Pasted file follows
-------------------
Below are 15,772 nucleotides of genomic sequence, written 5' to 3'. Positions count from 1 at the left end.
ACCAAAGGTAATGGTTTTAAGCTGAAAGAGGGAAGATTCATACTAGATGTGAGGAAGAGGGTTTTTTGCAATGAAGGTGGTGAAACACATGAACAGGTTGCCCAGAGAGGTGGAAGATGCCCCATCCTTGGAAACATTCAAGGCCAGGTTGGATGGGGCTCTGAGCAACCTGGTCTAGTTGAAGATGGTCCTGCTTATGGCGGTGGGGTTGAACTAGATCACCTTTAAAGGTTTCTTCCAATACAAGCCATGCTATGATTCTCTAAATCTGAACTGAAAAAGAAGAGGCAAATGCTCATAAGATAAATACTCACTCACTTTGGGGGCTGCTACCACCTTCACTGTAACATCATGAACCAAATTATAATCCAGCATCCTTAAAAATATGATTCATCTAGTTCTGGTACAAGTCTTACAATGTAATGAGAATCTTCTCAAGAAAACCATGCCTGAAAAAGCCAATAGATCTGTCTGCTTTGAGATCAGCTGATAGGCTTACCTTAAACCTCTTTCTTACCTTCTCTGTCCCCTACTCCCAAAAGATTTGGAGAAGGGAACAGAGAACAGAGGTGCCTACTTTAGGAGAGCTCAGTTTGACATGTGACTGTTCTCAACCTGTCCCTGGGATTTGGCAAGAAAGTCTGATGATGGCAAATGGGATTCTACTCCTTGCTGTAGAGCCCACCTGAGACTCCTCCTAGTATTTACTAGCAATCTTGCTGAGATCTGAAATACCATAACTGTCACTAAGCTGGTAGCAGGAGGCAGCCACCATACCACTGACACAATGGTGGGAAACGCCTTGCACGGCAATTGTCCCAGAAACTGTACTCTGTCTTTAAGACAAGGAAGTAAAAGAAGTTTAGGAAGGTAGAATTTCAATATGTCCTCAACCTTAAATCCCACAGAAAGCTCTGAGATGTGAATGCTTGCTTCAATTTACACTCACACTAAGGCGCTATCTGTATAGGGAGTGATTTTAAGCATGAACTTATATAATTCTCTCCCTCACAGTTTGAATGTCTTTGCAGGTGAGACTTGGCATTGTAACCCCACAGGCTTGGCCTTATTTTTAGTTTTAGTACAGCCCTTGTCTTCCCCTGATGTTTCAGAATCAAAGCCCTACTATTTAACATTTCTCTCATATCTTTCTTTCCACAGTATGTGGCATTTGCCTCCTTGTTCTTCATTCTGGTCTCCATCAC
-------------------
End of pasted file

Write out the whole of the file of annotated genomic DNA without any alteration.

Below are 15,772 nucleotides of genomic sequence, written 5' to 3'. Positions count from 1 at the left end.
ACCAAAGGTAATGGTTTTAAGCTGAAAGAGGGAAGATTCATACTAGATGTGAGGAAGAGGGTTTTTTGCAATGAAGGTGGTGAAACACATGAACAGGTTGCCCAGAGAGGTGGAAGATGCCCCATCCTTGGAAACATTCAAGGCCAGGTTGGATGGGGCTCTGAGCAACCTGGTCTAGTTGAAGATGGTCCTGCTTATGGCGGTGGGGTTGAACTAGATCACCTTTAAAGGTTTCTTCCAATACAAGCCATGCTATGATTCTCTAAATCTGAACTGAAAAAGAAGAGGCAAATGCTCATAAGATAAATACTCACTCACTTTGGGGGCTGCTACCACCTTCACTGTAACATCATGAACCAAATTATAATCCAGCATCCTTAAAAATATGATTCATCTAGTTCTGGTACAAGTCTTACAATGTAATGAGAATCTTCTCAAGAAAACCATGCCTGAAAAAGCCAATAGATCTGTCTGCTTTGAGATCAGCTGATAGGCTTACCTTAAACCTCTTTCTTACCTTCTCTGTCCCCTACTCCCAAAAGATTTGGAGAAGGGAACAGAGAACAGAGGTGCCTACTTTAGGAGAGCTCAGTTTGACATGTGACTGTTCTCAACCTGTCCCTGGGATTTGGCAAGAAAGTCTGATGATGGCAAATGGGATTCTACTCCTTGCTGTAGAGCCCACCTGAGACTCCTCCTAGTATTTACTAGCAATCTTGCTGAGATCTGAAATACCATAACTGTCACTAAGCTGGTAGCAGGAGGCAGCCACCATACCACTGACACAATGGTGGGAAACGCCTTGCACGGCAATTGTCCCAGAAACTGTACTCTGTCTTTAAGACAAGGAAGTAAAAGAAGTTTAGGAAGGTAGAATTTCAATATGTCCTCAACCTTAAATCCCACAGAAAGCTCTGAGATGTGAATGCTTGCTTCAATTTACACTCACACTAAGGCGCTATCTGTATAGGGAGTGATTTTAAGCATGAACTTATATAATTCTCTCCCTCACAGTTTGAATGTCTTTGCAGGTGAGACTTGGCATTGTAACCCCACAGGCTTGGCCTTATTTTTAGTTTTAGTACAGCCCTTGTCTTCCCCTGATGTTTCAGAATCAAAGCCCTACTATTTAACATTTCTCTCATATCTTTCTTTCCACAGTATGTGGCATTTGCCTCCTTGTTCTTCATTCTGGTCTCCATCAC